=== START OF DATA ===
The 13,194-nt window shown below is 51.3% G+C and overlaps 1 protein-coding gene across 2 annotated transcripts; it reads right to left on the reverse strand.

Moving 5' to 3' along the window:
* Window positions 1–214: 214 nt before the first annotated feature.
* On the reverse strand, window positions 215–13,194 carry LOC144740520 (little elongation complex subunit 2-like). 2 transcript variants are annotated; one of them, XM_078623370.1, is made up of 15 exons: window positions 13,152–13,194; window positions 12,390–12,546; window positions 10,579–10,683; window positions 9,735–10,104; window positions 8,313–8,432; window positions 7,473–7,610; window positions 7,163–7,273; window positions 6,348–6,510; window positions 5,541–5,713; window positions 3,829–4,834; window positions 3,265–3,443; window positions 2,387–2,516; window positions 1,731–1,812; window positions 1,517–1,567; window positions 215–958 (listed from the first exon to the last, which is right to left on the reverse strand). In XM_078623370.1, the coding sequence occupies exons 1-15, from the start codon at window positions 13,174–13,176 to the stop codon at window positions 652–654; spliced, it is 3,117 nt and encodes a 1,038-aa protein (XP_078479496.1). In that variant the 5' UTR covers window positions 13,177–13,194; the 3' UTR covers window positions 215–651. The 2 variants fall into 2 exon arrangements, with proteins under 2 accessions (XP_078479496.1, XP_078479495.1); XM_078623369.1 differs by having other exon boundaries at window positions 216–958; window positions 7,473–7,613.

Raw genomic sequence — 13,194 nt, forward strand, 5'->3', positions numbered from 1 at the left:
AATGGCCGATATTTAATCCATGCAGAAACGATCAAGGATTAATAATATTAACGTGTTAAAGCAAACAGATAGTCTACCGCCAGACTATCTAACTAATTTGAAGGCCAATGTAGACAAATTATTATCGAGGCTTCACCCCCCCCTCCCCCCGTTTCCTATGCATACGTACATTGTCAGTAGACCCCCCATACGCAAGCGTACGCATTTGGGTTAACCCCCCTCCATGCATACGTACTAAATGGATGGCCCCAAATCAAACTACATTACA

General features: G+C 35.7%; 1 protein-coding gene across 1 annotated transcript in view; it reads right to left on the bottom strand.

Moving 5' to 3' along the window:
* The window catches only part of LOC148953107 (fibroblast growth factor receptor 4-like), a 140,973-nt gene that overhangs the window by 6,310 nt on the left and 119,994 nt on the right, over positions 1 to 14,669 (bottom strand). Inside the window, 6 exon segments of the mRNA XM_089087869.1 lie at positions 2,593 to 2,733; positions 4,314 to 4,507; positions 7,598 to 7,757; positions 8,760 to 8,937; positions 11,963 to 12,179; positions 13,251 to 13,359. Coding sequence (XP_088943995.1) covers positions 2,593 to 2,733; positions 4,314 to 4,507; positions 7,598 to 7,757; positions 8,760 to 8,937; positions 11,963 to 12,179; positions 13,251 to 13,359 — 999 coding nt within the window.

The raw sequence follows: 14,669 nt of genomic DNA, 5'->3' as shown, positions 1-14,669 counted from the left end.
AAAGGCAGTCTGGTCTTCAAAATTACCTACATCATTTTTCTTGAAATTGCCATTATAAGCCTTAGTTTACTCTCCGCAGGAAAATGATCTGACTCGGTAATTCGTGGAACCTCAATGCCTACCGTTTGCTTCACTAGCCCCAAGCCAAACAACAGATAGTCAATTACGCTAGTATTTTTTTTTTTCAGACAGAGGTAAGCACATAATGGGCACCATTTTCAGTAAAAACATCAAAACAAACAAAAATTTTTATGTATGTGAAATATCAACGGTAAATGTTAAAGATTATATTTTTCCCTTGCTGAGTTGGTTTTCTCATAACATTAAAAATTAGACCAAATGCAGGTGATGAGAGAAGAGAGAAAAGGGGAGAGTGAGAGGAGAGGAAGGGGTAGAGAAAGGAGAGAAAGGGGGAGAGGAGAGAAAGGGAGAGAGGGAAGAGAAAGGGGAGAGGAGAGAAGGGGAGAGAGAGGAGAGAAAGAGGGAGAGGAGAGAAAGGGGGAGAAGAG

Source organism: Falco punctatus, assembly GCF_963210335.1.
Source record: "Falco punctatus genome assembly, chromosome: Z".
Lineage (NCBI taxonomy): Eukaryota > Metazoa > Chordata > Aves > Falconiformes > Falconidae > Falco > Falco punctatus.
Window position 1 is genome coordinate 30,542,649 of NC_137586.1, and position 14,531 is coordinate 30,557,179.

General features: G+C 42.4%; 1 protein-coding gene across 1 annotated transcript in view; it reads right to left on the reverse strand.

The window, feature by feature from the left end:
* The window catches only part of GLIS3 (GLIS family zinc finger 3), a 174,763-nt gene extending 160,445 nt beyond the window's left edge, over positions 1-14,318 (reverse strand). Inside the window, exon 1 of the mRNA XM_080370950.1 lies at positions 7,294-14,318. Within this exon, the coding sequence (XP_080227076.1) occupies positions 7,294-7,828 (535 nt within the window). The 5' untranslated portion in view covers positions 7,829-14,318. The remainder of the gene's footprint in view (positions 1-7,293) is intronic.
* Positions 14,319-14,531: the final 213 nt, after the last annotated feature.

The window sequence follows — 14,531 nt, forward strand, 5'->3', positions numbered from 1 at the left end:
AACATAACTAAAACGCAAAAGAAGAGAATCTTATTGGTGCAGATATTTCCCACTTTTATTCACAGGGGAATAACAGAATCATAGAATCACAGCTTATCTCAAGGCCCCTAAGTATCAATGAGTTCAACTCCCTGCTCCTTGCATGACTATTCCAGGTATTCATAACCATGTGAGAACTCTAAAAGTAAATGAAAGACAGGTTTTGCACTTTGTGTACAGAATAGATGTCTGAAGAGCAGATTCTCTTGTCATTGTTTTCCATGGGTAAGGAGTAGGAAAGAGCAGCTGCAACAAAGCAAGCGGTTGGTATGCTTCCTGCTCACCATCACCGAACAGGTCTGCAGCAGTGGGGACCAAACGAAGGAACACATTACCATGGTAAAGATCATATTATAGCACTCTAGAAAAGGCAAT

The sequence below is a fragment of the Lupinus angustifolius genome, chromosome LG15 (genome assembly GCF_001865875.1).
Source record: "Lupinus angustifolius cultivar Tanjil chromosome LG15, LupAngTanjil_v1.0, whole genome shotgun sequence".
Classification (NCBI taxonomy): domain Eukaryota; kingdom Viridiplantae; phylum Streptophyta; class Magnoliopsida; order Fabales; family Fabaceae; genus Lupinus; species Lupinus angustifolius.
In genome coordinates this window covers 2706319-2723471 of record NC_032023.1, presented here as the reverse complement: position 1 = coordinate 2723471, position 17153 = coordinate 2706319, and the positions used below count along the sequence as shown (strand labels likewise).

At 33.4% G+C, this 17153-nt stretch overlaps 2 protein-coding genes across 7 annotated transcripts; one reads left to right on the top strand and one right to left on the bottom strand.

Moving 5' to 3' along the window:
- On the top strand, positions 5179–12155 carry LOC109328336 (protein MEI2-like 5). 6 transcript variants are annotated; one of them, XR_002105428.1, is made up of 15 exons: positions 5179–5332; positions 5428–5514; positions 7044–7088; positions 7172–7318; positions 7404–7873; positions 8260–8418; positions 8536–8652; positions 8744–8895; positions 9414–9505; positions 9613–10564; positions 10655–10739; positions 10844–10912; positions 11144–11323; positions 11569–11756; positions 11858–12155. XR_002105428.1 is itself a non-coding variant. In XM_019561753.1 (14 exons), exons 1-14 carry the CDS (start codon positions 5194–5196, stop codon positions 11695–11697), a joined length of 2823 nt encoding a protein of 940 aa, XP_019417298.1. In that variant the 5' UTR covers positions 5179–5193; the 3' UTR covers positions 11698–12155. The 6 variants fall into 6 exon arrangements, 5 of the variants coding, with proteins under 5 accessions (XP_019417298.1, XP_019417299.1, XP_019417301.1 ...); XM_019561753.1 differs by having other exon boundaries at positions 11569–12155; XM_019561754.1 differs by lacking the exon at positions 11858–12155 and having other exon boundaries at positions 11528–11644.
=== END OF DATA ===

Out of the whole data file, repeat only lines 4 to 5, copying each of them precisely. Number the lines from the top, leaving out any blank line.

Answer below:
* On the reverse strand, window positions 215–13,194 carry LOC144740520 (little elongation complex subunit 2-like). 2 transcript variants are annotated; one of them, XM_078623370.1, is made up of 15 exons: window positions 13,152–13,194; window positions 12,390–12,546; window positions 10,579–10,683; window positions 9,735–10,104; window positions 8,313–8,432; window positions 7,473–7,610; window positions 7,163–7,273; window positions 6,348–6,510; window positions 5,541–5,713; window positions 3,829–4,834; window positions 3,265–3,443; window positions 2,387–2,516; window positions 1,731–1,812; window positions 1,517–1,567; window positions 215–958 (listed from the first exon to the last, which is right to left on the reverse strand). In XM_078623370.1, the coding sequence occupies exons 1-15, from the start codon at window positions 13,174–13,176 to the stop codon at window positions 652–654; spliced, it is 3,117 nt and encodes a 1,038-aa protein (XP_078479496.1). In that variant the 5' UTR covers window positions 13,177–13,194; the 3' UTR covers window positions 215–651. The 2 variants fall into 2 exon arrangements, with proteins under 2 accessions (XP_078479496.1, XP_078479495.1); XM_078623369.1 differs by having other exon boundaries at window positions 216–958; window positions 7,473–7,613.

Raw genomic sequence — 13,194 nt, forward strand, 5'->3', positions numbered from 1 at the left: